Royal College of Art research seeks a measurement that responds to more fluid patterns of living.
Planners frequently measures urban density by the number of dwellings per hectare.
But back in 2004, Ricky Burdett of the London School of Economics' (LSE's) pointed out that this was an increasingly unhelpful way of looking at and planning for cities. It should be modified to take account of “more complex inter-relationships (e.g. accessibility, internal occupancy levels, car use, parking, open space, distribution of facilities ... ” he said.
innovative methods of measuring city life that can help develop sustainable communities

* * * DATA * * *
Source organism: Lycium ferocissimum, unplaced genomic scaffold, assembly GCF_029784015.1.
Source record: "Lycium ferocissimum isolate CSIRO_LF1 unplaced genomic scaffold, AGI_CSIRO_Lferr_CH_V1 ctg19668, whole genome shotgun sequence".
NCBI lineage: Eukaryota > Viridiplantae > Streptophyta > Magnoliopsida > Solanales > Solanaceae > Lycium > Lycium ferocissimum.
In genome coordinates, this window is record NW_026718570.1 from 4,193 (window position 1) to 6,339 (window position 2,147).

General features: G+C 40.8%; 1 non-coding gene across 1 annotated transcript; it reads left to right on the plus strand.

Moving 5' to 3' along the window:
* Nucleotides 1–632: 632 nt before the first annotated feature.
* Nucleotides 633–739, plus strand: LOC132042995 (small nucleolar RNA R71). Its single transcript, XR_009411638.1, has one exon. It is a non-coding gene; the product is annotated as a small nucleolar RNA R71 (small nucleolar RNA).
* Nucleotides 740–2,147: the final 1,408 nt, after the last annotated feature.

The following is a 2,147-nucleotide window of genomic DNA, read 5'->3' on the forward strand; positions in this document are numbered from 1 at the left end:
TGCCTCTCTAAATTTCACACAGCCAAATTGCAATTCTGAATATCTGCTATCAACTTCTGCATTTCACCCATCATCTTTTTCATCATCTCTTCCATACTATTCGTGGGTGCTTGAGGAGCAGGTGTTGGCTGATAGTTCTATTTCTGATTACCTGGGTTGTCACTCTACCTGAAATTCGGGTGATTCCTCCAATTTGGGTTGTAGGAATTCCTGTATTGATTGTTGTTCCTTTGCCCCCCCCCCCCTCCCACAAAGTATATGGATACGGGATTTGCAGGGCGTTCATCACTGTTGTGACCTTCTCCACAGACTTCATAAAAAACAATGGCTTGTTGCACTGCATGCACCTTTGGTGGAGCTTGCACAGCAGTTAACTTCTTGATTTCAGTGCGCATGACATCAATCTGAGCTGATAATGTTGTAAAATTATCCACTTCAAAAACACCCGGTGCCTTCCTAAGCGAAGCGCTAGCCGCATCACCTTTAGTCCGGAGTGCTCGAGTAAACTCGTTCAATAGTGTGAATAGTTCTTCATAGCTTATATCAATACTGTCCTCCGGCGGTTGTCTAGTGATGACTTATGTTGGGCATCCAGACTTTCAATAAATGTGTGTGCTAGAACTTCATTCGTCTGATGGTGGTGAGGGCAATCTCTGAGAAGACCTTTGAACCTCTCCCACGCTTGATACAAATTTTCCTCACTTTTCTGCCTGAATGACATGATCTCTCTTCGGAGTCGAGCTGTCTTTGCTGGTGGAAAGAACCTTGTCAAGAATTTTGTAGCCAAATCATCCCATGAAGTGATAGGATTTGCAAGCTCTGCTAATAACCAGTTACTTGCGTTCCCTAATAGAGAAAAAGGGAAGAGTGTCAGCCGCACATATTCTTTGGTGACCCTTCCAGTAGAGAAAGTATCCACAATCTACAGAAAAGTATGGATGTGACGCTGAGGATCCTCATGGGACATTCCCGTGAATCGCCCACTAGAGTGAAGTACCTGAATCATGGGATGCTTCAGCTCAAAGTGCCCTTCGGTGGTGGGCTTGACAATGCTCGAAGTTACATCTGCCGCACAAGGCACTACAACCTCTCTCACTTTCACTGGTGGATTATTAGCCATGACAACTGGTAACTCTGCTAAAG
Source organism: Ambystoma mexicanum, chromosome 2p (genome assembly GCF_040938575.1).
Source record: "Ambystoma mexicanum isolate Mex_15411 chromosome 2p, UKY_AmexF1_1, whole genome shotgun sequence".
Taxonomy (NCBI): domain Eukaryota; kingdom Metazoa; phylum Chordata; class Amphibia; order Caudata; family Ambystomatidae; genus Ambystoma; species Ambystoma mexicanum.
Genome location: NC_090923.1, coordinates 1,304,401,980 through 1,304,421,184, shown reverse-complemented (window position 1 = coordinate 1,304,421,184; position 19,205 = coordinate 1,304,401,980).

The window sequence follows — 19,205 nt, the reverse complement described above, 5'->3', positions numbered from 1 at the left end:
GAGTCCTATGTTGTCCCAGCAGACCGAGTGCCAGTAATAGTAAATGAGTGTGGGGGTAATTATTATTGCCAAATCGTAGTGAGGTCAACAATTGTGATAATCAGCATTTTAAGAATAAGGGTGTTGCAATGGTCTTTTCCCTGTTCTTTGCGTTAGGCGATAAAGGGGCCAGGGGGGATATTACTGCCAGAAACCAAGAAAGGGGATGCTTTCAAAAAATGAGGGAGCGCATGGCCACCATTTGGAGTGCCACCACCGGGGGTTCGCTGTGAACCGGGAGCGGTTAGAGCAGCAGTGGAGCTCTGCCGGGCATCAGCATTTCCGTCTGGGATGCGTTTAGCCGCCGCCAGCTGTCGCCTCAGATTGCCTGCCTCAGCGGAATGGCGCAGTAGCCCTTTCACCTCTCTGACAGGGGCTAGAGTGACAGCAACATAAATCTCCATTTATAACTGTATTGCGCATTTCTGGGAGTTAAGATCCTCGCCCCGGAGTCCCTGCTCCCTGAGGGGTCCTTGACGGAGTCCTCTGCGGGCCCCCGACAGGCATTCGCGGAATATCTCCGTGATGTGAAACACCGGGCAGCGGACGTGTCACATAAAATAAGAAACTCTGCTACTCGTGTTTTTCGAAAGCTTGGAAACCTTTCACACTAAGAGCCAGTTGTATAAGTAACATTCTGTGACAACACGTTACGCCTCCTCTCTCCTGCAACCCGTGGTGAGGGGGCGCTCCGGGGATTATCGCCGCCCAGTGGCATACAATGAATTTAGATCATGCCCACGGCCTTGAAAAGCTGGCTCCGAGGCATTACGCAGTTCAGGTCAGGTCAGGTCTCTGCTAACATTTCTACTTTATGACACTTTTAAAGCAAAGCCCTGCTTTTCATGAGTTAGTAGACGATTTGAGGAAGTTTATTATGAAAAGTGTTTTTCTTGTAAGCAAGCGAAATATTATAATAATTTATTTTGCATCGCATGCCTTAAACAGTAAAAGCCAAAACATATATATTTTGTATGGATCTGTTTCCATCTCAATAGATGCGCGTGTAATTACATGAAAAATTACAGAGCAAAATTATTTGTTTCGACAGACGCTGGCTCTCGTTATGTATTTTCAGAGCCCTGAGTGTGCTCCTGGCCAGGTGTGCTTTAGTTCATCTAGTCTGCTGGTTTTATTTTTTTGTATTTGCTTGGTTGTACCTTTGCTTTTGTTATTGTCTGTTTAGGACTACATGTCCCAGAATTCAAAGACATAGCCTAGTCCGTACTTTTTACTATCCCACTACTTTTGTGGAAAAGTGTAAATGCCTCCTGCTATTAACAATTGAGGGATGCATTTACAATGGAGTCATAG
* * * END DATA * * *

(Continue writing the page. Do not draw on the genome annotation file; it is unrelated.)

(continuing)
In short, how we measure urban density has a profound and direct impact on the design of new developments. So in new research, Paul Clarke of the Helen Hamlyn Research Centre, Royal College of Art (RCA) set out to design a new way of looking at our metropolis. His research, Metricity, suggests innovative methods of measuring city life that can help develop sustainable communities that take account of “social and demographic change … ageing populations, more people living alone and rapid technological progress.”
Clarke looks at new types of settlement (on the model developed by Jeremy Myerson, RCA and Frank Duffy, DEGW), says why gay men and Starbucks might be more useful metrics than density and examines the life of two typical city dwellers in Tokyo and London. Metricity has been sponsored by Urban Buzz, 3dReid, Arup, Fletcher Priest and the DCLG.